The future of robo-advisors and human advisors
Artificial intelligence now allows investors to employ robo-advisors for simple and regular portfolio management. Time will tell how well a tool based on algorithms can perform steps that require discretion and experience.
By Vivian Hairston, MBA
Director of Portfolio Management
What is a robo-advisor and how do they work?
Digital and online investing options are currently hot topics in the financial industry. There’s special interest in artificial intelligence-driven, robo-advisors that offer financial advice and manage investments with limited human intervention.
Typically, a robo-advisor ‘asks’ questions through an online survey about your preferences, risks, and goals, and uses algorithms based on that information to provide guidance and automatically invest for you.
Pros and cons of robo-advisory
There are some benefits to robo-advisors, such as easy account setup, account services, and in some cases, low fees. Robo-advisors make investment decisions using software designed to automatically adjust a portfolio to best align with a client’s outlined goals.
Robo-advisors also come with risk, including technological glitches, and misinterpreting what a client wants or needs. Perhaps most importantly, robo-advisors haven’t yet replaced a human portfolio manager’s discretion, especially when a client faces life-changing moments, illiquid assets, and business or family governance issues.
The convenience of managing your investments with little human intervention and at a reduced fee may be appealing; however, there are fundamental questions to consider.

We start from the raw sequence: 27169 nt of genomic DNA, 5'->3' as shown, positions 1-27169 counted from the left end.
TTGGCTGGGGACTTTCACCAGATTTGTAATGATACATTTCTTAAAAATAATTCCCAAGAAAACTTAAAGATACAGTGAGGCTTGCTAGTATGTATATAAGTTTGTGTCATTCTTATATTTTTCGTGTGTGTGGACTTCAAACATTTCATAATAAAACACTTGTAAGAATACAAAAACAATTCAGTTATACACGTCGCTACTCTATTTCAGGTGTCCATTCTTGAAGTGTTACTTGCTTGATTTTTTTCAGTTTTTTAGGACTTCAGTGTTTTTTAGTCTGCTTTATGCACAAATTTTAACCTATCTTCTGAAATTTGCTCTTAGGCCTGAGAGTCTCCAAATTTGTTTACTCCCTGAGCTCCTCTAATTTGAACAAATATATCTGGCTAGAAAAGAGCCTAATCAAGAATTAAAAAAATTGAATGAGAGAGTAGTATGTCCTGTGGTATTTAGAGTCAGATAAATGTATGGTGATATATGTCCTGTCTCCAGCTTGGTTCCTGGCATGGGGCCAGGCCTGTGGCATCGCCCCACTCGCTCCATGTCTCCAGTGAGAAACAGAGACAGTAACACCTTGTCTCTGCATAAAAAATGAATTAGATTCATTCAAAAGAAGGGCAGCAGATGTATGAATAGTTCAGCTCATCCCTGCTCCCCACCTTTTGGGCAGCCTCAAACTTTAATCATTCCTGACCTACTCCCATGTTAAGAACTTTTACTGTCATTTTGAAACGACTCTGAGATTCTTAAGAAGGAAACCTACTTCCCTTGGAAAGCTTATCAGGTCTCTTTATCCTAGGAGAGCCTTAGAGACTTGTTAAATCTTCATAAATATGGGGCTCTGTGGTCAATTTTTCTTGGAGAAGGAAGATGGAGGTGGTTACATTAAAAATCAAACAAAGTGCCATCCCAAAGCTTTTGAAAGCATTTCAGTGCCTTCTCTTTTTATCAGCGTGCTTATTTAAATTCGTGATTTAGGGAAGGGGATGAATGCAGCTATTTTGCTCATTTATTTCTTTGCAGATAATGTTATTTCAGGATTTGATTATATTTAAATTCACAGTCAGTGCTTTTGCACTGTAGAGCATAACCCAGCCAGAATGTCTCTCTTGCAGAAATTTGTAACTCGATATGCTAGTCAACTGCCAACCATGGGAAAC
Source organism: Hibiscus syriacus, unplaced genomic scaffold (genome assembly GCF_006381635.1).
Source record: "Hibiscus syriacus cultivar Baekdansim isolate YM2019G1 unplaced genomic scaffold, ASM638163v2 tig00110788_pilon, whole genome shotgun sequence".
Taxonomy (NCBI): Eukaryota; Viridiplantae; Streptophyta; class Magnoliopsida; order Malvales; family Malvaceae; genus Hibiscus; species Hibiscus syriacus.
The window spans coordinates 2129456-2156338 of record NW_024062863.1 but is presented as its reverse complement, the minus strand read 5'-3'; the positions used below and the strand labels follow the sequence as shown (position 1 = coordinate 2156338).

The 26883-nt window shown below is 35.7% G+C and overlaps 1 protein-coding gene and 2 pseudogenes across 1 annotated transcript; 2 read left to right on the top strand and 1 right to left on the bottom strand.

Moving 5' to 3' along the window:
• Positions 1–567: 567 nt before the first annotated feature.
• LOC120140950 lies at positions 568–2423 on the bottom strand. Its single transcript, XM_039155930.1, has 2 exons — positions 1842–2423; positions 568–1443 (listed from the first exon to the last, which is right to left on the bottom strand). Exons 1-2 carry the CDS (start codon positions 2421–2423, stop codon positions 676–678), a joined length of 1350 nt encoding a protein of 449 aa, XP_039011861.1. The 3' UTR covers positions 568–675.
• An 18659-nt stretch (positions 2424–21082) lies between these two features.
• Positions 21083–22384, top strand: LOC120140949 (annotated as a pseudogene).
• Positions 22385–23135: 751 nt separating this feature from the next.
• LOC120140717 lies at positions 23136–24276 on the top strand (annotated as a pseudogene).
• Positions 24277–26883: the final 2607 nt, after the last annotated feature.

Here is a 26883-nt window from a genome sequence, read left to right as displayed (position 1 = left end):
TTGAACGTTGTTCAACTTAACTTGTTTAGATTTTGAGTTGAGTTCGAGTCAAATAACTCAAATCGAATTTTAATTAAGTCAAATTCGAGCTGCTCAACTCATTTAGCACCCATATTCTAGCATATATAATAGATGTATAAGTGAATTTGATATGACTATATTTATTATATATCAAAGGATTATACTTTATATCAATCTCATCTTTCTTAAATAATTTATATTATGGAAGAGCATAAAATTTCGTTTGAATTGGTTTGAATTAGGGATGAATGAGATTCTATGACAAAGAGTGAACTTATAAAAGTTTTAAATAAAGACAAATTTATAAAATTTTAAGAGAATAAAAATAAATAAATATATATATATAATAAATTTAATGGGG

Will digital advice stand the test of changing market cycles? Can robo-advisors predict events and help clients pivot during life-changing moments? Can it replace the role of other professionals like portfolio managers or trustees?
"A robo-advisor is an interesting concept, and as technology advances, we might see strong evidence of value. It might be a good idea that until then, investors work hand-in-hand with their portfolio manager as they delve into this new financial tool."
Director of Portfolio Management, Huntington Private Bank ®
Who should–or should not–use a robo-advisor?
Because some robo-advisors can be used at no cost and low starting balances, they could be attractive to new investors who are just getting started. Those who’ve grown up with the internet and are typically digitally savvy may find robo-advisors easy to use, perhaps even entertaining, with very intuitive user interfaces.
Those holding expansive, complex portfolios may decide to avoid a robo-advisor, which have limited flexibility and don’t create or monitor comprehensive plans. Robo-advisors may be based on modern portfolio theory, assuming that all stocks are correctly priced at all times. That works well in theory, but not always so well in the real investing world.
Not so fast
Humans can likely better exercise discretion and account for circumstances like we’re facing today, and that’s why trustees and portfolio managers can be valuable. It’s hard to imagine a future with a robo-advisor making decisions involving tumultuous events, such as COVID, international warfare and global inflation.
Can we expect future technology to supplement trustees’ discretionary decision-making processes? Absolutely. In the end, technology will likely help trustees better perform their responsibilities. It just doesn’t seem that technology will replace humans exercising discretion—at least not for now.
Digital and online financial tools can streamline simple tasks and research, but robo-advisors can’t yet replace the experience and discretion of a real live human. To learn more about discretionary investment management solutions, please contact your Huntington Private Bank team to see how we can help, or find a Huntington Private Bank® Office near you.
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